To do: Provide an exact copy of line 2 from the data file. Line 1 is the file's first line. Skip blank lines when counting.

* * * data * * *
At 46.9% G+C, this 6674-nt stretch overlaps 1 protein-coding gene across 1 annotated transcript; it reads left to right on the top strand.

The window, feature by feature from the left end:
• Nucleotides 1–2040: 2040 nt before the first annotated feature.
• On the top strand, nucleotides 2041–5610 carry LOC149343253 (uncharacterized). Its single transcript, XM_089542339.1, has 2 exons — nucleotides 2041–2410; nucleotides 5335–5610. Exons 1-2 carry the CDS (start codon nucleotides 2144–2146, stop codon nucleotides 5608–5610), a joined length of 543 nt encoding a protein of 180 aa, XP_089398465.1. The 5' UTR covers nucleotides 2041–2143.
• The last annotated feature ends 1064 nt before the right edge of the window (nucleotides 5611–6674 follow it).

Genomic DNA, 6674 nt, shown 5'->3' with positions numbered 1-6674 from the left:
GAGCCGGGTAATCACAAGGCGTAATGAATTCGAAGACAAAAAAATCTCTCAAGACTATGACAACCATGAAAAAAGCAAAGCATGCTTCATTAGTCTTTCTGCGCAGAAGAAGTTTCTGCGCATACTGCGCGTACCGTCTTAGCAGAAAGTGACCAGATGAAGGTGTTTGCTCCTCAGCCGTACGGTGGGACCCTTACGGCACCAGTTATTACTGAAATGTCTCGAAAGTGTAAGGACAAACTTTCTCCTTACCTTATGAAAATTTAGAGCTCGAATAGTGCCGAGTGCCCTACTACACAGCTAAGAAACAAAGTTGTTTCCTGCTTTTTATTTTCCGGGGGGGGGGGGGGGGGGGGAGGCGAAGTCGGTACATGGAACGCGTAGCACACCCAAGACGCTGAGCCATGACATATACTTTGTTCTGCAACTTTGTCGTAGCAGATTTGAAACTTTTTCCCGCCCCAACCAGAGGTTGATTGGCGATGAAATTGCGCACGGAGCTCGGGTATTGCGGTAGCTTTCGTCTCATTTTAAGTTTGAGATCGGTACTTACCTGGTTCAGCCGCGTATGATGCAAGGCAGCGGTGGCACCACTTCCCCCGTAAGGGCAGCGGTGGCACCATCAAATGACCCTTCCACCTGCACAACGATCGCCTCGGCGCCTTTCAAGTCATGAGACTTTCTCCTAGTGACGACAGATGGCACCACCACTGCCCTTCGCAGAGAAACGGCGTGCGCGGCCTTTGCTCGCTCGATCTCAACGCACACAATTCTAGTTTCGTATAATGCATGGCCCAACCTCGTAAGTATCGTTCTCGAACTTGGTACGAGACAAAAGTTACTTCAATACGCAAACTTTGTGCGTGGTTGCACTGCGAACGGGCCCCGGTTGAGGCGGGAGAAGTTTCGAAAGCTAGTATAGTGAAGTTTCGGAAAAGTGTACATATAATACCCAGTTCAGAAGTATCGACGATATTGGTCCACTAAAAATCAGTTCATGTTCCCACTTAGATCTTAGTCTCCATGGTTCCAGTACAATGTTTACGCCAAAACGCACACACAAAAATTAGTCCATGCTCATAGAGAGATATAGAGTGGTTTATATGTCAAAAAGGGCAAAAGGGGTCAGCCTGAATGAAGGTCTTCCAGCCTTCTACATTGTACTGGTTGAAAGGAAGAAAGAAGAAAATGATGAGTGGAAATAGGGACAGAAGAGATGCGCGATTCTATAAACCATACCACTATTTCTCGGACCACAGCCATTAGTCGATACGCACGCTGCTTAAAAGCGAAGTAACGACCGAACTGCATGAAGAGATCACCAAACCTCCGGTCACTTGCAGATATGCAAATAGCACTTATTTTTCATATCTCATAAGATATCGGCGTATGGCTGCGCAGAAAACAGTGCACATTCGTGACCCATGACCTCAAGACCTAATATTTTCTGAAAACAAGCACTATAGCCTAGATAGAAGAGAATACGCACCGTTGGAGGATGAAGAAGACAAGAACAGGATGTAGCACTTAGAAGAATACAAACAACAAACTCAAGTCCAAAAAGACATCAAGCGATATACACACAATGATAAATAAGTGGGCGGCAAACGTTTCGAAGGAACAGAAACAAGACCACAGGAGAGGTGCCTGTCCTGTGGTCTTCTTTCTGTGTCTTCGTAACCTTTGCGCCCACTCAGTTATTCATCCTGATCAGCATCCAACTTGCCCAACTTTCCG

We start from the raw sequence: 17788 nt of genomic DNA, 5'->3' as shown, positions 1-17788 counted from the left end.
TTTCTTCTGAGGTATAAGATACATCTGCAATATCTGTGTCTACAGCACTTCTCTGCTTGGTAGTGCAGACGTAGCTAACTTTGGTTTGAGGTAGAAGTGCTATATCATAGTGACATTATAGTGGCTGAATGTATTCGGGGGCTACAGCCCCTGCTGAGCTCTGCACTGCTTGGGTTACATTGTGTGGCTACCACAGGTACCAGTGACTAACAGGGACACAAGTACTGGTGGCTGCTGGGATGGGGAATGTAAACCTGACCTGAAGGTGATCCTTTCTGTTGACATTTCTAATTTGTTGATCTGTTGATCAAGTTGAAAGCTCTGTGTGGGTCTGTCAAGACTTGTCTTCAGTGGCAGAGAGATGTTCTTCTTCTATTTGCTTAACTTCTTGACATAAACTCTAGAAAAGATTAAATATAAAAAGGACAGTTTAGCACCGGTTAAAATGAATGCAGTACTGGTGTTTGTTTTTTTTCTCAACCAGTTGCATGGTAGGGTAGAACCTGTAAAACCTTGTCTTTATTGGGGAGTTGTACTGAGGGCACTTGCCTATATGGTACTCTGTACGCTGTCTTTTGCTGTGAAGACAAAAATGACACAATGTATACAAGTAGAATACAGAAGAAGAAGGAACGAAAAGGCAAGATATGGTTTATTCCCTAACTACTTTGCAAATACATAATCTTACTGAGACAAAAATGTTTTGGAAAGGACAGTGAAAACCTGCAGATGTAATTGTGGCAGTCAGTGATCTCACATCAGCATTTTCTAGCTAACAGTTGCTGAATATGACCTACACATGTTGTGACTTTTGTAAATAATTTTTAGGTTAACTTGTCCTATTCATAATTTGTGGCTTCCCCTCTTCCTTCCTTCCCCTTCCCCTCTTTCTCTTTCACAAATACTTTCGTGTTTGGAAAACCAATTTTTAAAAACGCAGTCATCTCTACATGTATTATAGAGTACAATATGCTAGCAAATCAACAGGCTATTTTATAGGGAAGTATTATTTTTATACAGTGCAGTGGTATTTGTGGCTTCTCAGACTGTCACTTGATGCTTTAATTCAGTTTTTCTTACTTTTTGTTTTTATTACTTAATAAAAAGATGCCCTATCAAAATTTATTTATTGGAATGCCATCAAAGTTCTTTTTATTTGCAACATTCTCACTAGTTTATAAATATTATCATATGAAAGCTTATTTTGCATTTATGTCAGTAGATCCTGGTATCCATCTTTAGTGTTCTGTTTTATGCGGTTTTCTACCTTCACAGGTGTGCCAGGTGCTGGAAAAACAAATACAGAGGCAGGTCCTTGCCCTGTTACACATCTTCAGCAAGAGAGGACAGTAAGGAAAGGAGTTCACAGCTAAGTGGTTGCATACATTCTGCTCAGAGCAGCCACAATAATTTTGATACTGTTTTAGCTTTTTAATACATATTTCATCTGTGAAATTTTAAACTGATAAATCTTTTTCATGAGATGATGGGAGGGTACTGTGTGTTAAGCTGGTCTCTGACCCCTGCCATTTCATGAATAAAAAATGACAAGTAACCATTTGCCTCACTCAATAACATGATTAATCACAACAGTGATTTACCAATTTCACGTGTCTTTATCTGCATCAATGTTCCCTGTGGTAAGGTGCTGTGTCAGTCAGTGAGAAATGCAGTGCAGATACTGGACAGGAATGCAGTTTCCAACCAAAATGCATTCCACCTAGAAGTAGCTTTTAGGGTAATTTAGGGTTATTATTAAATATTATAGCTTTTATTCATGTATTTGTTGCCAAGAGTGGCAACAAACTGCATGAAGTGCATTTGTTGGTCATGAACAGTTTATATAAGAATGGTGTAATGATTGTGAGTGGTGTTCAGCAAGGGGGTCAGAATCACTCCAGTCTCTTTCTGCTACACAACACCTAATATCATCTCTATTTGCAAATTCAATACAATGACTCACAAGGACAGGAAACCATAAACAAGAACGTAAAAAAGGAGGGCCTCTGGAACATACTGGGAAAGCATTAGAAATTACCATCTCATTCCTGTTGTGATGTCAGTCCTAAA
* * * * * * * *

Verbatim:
The window, feature by feature from the left end: